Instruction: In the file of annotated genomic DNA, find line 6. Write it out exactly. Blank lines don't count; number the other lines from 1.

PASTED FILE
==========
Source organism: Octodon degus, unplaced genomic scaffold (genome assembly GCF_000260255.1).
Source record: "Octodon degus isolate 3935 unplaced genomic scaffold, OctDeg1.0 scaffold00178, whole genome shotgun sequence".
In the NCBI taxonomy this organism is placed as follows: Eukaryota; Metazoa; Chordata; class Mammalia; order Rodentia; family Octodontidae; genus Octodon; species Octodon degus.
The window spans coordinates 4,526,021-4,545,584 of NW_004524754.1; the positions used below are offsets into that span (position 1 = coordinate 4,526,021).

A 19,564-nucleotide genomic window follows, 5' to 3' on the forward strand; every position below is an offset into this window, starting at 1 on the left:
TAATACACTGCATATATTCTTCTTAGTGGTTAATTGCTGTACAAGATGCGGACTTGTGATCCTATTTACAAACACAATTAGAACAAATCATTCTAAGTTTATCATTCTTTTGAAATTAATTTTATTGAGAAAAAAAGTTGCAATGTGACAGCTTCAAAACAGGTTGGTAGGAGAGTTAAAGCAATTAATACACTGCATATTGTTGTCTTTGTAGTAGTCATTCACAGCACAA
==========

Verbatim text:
TAATACACTGCATATATTCTTCTTAGTGGTTAATTGCTGTACAAGATGCGGACTTGTGATCCTATTTACAAACACAATTAGAACAAATCATTCTAAGTTTATCATTCTTTTGAAATTAATTTTATTGAGAAAAAAAGTTGCAATGTGACAGCTTCAAAACAGGTTGGTAGGAGAGTTAAAGCAATTAATACACTGCATATTGTTGTCTTTGTAGTAGTCATTCACAGCACAA